Cultural Ties That Bind - Canvas and The University of Auckland


As one of the top 100 universities worldwide, the University of Auckland is the largest and highest ranked university in New Zealand. Learn more about the desire to keep students connected and engaged, alongside the cultural aspects that underpinned the University's implement of Canvas LMS. 

Video Transcript
[MUSIC PLAYING] DAMON SALESA: We have many inherited challenges that are not educational challenges about poverty and lack of access to education. Many of our students are first in the family at the university. Many of them are coming from schools which don't have a high number of their cohort coming to us, so they often feel disconnected. MARINA MCCARTNEY: It's really important for our students to feel like they don't have to take their cultural coat off and leave it at the university door before entering. We're here in Aotearoa, New Zealand. We're in the region of the Pacific.

It should be a given that we include those values in the way we teach. University can be a lonely place when you first come, if you don't know anyone. And one thing we try to do is to encourage students to build relationships with each other. We also privileged group work. It reflects our community-based values.

ALLY TOUTAIOLEPO: As a Pacific Islander, it's important to make connections with your peers and your lectures. DAMON SALESA: Well, I think the great feature about campus is the ease at which it allows collaboration between students. And so we've really been able to much more seamlessly have students work in groups, both on and offline. And I think that has made a real difference in classroom learning to have students engaging with each other, preparing before they come to class, and keeping it to each other honest in their learning. What we've tried to do is use digital technology to produce inequity of opportunity to make sure those resources are as easily available to everyone.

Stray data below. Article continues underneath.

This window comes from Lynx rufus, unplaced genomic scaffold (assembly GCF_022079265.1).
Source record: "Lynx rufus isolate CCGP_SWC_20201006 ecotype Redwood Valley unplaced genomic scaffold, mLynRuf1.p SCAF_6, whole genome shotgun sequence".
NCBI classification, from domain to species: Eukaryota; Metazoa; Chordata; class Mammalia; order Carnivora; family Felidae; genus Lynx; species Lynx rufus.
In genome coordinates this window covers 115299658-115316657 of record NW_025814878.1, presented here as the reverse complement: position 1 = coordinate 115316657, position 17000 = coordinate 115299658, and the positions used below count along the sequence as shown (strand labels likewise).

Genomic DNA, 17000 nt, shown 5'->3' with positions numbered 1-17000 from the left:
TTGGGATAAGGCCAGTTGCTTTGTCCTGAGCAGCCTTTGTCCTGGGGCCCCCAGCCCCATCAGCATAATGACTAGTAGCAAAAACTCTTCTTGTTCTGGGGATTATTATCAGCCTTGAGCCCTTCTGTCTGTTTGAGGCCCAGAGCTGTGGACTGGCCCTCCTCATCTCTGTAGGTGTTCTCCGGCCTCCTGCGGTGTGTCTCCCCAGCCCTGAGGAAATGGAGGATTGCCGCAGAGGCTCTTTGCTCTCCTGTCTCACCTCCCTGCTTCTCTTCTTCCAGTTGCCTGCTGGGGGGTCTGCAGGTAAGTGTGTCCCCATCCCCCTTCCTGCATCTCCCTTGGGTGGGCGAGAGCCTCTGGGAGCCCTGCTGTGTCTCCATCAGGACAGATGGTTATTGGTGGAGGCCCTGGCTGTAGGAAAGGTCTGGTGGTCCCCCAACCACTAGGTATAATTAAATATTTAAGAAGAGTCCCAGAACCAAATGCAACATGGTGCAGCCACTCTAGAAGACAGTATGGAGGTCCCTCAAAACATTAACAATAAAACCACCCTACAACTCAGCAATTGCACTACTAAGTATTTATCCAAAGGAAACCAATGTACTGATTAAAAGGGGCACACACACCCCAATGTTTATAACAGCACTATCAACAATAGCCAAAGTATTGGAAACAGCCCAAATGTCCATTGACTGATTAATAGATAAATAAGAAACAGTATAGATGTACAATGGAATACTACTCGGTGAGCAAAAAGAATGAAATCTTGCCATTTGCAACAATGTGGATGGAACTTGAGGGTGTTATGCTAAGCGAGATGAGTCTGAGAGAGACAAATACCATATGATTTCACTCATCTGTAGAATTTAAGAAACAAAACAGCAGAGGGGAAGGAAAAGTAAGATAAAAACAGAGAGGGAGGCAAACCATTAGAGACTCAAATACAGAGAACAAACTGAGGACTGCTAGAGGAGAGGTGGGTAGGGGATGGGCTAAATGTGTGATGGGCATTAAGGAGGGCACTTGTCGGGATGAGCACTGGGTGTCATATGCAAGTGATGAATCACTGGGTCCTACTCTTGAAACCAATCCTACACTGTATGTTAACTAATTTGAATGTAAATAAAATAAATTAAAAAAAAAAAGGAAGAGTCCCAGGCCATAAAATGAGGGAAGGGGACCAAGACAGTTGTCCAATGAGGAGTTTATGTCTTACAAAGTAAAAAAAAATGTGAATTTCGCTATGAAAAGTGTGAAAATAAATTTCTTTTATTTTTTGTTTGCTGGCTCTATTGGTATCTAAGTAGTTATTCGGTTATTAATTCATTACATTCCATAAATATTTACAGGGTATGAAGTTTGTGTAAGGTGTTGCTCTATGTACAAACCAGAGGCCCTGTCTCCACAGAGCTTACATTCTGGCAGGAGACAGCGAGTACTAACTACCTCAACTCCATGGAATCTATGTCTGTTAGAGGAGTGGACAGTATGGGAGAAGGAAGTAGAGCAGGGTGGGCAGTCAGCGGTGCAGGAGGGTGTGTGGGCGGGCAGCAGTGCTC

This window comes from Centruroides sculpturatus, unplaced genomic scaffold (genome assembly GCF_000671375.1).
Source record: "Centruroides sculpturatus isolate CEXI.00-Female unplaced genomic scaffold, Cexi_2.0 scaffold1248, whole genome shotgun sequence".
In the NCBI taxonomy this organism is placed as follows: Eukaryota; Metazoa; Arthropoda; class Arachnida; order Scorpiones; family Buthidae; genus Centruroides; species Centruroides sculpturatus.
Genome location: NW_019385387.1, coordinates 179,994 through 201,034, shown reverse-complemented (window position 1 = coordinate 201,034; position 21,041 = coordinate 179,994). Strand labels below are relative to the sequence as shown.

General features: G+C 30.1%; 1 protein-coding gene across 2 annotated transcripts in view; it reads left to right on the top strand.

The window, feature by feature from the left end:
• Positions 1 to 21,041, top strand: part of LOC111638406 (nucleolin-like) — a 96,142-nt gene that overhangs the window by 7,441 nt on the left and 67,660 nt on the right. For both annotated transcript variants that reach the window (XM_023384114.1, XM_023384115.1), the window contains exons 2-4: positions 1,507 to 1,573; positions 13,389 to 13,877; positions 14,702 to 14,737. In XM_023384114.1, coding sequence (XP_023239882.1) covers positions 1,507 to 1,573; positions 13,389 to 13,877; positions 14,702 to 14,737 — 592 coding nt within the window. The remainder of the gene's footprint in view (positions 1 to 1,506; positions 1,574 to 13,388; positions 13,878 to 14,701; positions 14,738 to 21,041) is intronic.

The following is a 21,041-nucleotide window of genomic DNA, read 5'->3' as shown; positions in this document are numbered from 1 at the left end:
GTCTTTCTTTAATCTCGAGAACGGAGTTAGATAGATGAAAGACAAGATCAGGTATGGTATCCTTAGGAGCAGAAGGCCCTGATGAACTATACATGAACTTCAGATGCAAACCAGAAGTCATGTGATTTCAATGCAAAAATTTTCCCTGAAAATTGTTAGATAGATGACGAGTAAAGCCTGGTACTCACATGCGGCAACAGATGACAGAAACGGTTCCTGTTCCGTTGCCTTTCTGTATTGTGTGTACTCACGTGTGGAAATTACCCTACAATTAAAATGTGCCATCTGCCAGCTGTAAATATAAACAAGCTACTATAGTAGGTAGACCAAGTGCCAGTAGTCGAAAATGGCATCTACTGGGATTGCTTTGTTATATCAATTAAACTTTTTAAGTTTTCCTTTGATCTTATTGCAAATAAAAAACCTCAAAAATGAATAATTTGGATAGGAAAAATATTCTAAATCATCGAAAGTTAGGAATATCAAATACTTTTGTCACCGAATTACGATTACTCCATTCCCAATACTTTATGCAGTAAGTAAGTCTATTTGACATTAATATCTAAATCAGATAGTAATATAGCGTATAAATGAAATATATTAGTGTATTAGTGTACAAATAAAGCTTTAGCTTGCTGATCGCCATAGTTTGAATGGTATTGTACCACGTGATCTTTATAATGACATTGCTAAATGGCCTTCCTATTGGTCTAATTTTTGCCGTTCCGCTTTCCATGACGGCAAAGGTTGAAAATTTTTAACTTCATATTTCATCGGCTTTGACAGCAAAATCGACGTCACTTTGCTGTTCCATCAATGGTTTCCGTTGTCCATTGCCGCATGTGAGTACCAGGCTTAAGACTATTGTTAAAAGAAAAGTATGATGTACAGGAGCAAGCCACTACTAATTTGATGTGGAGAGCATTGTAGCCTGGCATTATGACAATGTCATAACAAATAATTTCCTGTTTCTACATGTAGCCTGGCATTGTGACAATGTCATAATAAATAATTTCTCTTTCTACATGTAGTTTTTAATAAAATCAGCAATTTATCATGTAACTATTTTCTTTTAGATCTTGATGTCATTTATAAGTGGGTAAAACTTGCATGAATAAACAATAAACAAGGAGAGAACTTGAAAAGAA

MARINA MCCARTNEY: Knowledge is power. And when they have a security around their own culture and values that combined with knowledge, I think the world is the oyster. ALLY TOUTAIOLEPO: It's really important to know what happened in the past if you want to change the future. DAMON SALESA: Pacific studies, we often think of education as empowerment, building people who can go out and change their own lives and those of their communities. I remember one of my professors saying to me, there's no longer any excuses, everything you want to know is over there, and he pointed at the library.

And of course, he was wrong. There were many other things I wanted to know that were in the library. But the idea of just having an open horizon and you go out there and find the knowledge you want or make it was exactly the kind of freedom that we're often denied.

Read The University of Auckland's story on achieving an integrated learning ecosystem with Canvas Learning Management System (LMS).

Should you be interested in speaking with one of our Education specialists, reach out to us here.

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